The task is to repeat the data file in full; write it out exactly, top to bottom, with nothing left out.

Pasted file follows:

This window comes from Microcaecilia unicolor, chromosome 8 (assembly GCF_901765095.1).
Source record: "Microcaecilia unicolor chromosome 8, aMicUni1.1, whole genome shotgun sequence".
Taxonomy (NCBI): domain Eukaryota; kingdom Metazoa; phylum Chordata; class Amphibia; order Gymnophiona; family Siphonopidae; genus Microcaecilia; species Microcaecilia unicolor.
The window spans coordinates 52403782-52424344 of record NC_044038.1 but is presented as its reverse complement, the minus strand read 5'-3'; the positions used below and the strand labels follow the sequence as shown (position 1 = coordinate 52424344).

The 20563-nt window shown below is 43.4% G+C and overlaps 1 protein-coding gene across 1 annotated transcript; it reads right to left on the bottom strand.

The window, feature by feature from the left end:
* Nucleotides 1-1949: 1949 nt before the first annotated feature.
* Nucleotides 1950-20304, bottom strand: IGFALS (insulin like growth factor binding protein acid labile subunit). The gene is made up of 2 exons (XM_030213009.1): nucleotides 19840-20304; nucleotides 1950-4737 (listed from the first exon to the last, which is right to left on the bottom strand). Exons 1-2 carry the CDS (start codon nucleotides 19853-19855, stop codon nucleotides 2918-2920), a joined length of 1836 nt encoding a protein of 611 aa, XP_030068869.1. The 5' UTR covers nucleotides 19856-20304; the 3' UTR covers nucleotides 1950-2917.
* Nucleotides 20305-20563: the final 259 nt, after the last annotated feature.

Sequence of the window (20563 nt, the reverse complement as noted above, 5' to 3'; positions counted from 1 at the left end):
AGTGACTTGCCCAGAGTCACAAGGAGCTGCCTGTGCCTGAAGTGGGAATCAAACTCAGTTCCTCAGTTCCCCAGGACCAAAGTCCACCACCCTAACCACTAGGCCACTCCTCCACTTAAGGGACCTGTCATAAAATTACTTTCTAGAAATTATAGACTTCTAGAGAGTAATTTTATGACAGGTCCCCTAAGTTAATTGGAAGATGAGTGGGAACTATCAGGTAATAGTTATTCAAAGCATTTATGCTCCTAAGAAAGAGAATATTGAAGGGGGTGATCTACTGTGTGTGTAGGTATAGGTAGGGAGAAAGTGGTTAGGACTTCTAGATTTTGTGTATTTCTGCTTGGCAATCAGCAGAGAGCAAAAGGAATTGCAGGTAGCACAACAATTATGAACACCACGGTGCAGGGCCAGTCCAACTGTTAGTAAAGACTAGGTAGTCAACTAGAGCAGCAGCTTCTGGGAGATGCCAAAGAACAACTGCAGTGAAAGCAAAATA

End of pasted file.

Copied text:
This window comes from Microcaecilia unicolor, chromosome 8 (assembly GCF_901765095.1).
Source record: "Microcaecilia unicolor chromosome 8, aMicUni1.1, whole genome shotgun sequence".
Taxonomy (NCBI): domain Eukaryota; kingdom Metazoa; phylum Chordata; class Amphibia; order Gymnophiona; family Siphonopidae; genus Microcaecilia; species Microcaecilia unicolor.
The window spans coordinates 52403782-52424344 of record NC_044038.1 but is presented as its reverse complement, the minus strand read 5'-3'; the positions used below and the strand labels follow the sequence as shown (position 1 = coordinate 52424344).

The 20563-nt window shown below is 43.4% G+C and overlaps 1 protein-coding gene across 1 annotated transcript; it reads right to left on the bottom strand.

The window, feature by feature from the left end:
* Nucleotides 1-1949: 1949 nt before the first annotated feature.
* Nucleotides 1950-20304, bottom strand: IGFALS (insulin like growth factor binding protein acid labile subunit). The gene is made up of 2 exons (XM_030213009.1): nucleotides 19840-20304; nucleotides 1950-4737 (listed from the first exon to the last, which is right to left on the bottom strand). Exons 1-2 carry the CDS (start codon nucleotides 19853-19855, stop codon nucleotides 2918-2920), a joined length of 1836 nt encoding a protein of 611 aa, XP_030068869.1. The 5' UTR covers nucleotides 19856-20304; the 3' UTR covers nucleotides 1950-2917.
* Nucleotides 20305-20563: the final 259 nt, after the last annotated feature.

Sequence of the window (20563 nt, the reverse complement as noted above, 5' to 3'; positions counted from 1 at the left end):
AGTGACTTGCCCAGAGTCACAAGGAGCTGCCTGTGCCTGAAGTGGGAATCAAACTCAGTTCCTCAGTTCCCCAGGACCAAAGTCCACCACCCTAACCACTAGGCCACTCCTCCACTTAAGGGACCTGTCATAAAATTACTTTCTAGAAATTATAGACTTCTAGAGAGTAATTTTATGACAGGTCCCCTAAGTTAATTGGAAGATGAGTGGGAACTATCAGGTAATAGTTATTCAAAGCATTTATGCTCCTAAGAAAGAGAATATTGAAGGGGGTGATCTACTGTGTGTGTAGGTATAGGTAGGGAGAAAGTGGTTAGGACTTCTAGATTTTGTGTATTTCTGCTTGGCAATCAGCAGAGAGCAAAAGGAATTGCAGGTAGCACAACAATTATGAACACCACGGTGCAGGGCCAGTCCAACTGTTAGTAAAGACTAGGTAGTCAACTAGAGCAGCAGCTTCTGGGAGATGCCAAAGAACAACTGCAGTGAAAGCAAAATA